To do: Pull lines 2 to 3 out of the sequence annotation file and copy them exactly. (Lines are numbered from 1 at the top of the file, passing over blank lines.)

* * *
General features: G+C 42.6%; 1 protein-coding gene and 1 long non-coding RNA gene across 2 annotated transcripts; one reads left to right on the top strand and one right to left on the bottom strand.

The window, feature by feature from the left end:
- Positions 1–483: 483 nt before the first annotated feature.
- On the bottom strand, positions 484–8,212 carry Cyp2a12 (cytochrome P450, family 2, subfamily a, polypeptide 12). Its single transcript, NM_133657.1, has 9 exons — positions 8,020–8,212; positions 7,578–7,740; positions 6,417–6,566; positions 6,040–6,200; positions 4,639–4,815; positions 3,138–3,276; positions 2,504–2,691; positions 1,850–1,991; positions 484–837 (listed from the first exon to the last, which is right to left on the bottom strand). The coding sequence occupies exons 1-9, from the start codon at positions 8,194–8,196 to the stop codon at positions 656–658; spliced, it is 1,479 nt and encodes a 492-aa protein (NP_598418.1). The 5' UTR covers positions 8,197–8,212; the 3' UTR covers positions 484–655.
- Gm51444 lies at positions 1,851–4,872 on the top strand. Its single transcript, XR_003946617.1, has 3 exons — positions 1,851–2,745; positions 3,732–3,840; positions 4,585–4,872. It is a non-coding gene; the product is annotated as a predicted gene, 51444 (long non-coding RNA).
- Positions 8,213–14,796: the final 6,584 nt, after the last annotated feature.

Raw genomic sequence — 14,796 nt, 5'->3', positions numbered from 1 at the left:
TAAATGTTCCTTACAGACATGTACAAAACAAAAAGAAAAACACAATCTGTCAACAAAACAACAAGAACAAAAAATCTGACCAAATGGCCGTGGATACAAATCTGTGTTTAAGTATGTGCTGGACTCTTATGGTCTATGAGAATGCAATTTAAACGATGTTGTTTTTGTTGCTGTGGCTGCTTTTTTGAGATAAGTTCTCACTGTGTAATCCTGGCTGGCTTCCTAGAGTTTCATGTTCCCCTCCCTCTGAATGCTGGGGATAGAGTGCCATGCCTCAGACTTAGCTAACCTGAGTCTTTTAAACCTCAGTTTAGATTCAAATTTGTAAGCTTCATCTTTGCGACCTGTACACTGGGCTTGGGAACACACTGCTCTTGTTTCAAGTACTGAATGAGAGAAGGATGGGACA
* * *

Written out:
The window, feature by feature from the left end:
- Positions 1–483: 483 nt before the first annotated feature.